Over the past several years, Norwegian Air has begun rapidly expanding its long-haul operations, much to the disdain of the large airlines in the United States. The airline was offering rock-bottom fares to not just Oslo, but to other enormous markets in Europe such as London and Paris, with only having a short layover.
For airlines such as American, Delta, and United, the new entrant was threatening the transatlantic market, well known to be a very profitable segment for many airlines. The airlines in the U.S. have been worried for quite some time, but became increasingly alarmed when Norwegian announced its intention for one of its subsidiaries, Norwegian Air International, to begin launching direct service from other European cities to the United States, rather than just through their hub in Oslo.
Initial concerns did not seem to be rooted in competition, but rather in the way that Norwegian Air does business. Customers had begun complaining that 75% of the airline’s flights from New York to Oslo were delayed, and little was done to compensate customers. Then there were the issues surrounding the airline’s scheduling, as many felt as though the airline’s scheduling of its Boeing 787 Dreamliner’s was simply too tight, resulting in important repairs to be pushed off till a later date.
Then the news began rolling in on Norwegian Air’s labor structure. Norwegian Air’s long-haul operations are technically based in Ireland in order to take advantage of lower taxes, which many companies in the United States such as Apple do as well. What makes things interesting is that the airline also uses its Irish base to operate under different labor laws than it would if it were based in Norway. For example, the airline is able to hire flight attendants from Thailand for significantly less than it would in Norway, and all of the employees are contract based through a deal with Adecco. This labor issue is not just what the US airlines are fighting against, but also the labor unions such as the Airline Pilots Association (ALPA) and Association of Flight Attendants.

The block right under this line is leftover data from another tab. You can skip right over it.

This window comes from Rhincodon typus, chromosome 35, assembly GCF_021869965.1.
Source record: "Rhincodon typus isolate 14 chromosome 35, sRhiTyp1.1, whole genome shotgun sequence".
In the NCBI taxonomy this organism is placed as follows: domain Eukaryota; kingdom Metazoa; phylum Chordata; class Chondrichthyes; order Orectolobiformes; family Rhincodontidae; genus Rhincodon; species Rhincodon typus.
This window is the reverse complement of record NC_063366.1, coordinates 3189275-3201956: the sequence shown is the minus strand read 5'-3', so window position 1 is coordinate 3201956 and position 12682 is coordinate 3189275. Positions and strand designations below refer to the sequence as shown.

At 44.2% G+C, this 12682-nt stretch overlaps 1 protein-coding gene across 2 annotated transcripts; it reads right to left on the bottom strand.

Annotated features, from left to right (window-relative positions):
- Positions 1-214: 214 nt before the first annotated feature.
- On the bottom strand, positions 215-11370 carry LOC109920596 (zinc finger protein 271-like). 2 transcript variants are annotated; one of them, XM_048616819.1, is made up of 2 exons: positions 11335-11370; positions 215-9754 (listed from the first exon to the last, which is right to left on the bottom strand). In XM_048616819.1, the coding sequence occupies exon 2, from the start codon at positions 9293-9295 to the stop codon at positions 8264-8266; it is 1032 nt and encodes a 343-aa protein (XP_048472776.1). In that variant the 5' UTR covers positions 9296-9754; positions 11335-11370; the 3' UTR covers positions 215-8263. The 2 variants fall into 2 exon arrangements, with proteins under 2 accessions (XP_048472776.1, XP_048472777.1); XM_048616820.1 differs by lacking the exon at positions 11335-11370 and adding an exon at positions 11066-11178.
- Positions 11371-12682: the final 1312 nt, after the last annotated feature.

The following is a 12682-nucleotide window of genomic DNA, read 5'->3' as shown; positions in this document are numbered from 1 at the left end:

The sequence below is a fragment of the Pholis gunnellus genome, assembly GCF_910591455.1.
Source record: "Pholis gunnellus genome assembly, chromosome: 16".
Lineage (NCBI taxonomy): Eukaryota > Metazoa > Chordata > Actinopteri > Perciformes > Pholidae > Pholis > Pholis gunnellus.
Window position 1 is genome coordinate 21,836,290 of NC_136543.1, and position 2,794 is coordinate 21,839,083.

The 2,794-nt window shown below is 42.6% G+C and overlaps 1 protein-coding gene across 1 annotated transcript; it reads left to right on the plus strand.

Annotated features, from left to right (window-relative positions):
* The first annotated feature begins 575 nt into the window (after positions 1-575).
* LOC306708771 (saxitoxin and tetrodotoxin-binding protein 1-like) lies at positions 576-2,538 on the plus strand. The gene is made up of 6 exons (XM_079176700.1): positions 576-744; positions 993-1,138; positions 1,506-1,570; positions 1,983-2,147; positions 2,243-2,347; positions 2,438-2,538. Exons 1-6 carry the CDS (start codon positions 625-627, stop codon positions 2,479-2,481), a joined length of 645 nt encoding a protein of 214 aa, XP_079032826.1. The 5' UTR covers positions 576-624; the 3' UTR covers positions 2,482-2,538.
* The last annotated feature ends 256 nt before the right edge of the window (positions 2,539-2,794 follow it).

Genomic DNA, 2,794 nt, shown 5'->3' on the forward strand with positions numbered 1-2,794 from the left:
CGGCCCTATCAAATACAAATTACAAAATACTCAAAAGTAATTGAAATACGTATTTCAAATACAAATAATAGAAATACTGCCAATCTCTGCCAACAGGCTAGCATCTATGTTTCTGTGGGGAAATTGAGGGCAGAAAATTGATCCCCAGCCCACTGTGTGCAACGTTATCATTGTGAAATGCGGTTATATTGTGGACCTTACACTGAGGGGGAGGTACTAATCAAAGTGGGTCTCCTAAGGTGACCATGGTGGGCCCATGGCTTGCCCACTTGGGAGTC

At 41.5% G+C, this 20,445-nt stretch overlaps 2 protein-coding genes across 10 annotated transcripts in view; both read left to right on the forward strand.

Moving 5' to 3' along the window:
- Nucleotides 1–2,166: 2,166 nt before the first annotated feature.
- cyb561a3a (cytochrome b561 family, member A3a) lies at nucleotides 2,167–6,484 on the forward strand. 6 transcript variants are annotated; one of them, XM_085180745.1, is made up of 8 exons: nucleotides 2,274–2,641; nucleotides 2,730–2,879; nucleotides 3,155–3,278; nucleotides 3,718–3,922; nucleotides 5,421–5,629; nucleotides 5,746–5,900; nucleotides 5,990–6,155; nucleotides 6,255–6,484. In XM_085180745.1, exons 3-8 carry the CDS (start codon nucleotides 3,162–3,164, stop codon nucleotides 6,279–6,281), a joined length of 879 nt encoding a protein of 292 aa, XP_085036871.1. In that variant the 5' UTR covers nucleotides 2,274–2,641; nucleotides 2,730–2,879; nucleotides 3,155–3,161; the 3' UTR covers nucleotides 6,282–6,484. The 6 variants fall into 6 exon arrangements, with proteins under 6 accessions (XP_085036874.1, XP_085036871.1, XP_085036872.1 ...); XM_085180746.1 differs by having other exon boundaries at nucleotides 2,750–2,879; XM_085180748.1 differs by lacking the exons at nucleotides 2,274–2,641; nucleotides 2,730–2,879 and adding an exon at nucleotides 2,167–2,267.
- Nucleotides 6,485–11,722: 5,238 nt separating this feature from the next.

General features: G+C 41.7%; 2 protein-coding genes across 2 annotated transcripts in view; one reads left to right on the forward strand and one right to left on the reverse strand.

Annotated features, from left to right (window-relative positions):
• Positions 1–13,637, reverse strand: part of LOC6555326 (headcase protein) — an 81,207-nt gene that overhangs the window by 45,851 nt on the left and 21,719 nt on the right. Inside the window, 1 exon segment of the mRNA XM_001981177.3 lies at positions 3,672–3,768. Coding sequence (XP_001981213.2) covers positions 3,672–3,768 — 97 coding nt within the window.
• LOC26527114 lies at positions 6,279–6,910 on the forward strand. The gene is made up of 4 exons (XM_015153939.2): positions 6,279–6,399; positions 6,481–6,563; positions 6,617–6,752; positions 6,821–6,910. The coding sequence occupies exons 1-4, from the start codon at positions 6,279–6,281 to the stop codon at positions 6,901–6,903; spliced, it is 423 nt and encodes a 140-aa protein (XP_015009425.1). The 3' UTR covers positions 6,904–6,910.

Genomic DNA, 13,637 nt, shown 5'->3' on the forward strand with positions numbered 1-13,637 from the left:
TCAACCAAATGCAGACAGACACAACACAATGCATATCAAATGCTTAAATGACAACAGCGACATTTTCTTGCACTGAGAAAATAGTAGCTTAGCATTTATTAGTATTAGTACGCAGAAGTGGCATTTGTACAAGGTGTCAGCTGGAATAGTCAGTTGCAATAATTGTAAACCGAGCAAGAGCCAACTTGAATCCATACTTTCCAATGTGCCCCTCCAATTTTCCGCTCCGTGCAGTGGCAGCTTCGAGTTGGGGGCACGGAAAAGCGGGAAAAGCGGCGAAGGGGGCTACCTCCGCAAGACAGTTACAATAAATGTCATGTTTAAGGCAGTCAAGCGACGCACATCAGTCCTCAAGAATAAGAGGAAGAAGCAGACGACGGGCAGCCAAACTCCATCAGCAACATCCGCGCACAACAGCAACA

“They’re circumventing the letter and intent of the open skies agreement,” stated Captain Halli Mulei, a United pilot and member of the Air Line Pilots Association. Another pilot, Captain Dennis Taylor, added that Norwegian is “coming to the field with corked bats and a locker full of steroids,” implying that by letting Norwegian use cheaper, foreign labor, they have an unfair advantage, just the same as baseball players do that are engaged in illegal enhancements.
Not everyone is against Norwegian further entering the US market with the creation of Norwegian Air International. In a recent article featured in the Economist, M.R. writes that if Norwegian Air International is blocked, it would be “a fantastic outcome for shareholders and employees. For everyone else—travelers, businesses, private-sector airlines and government treasuries—the move would be a depressing step backwards.”
Other consumer groups have written about how Norwegian currently operates only 2% of all traffic across the Atlantic, and would offer increased options for travelers on both sides of the Atlantic to travel safely at a fair price. Norwegian Air International has fired back, saying that even though it is incorporated in Ireland, it has no intention of using contracted labor from Asia on its routes to the U.S. Rather, it hopes that its new aircraft on order, such as the Boeing 737 MAX can provide enough capacity to fill a market currently with a void between large non-hub cities on the East Coast and major cities in Europe.
With a final decision on Norwegian Air International expected by US Department of Transportation at the end of the month, and a new bill created by the House of Representatives to block the airline, only time will tell what the eventual results will be for the low-cost airline.
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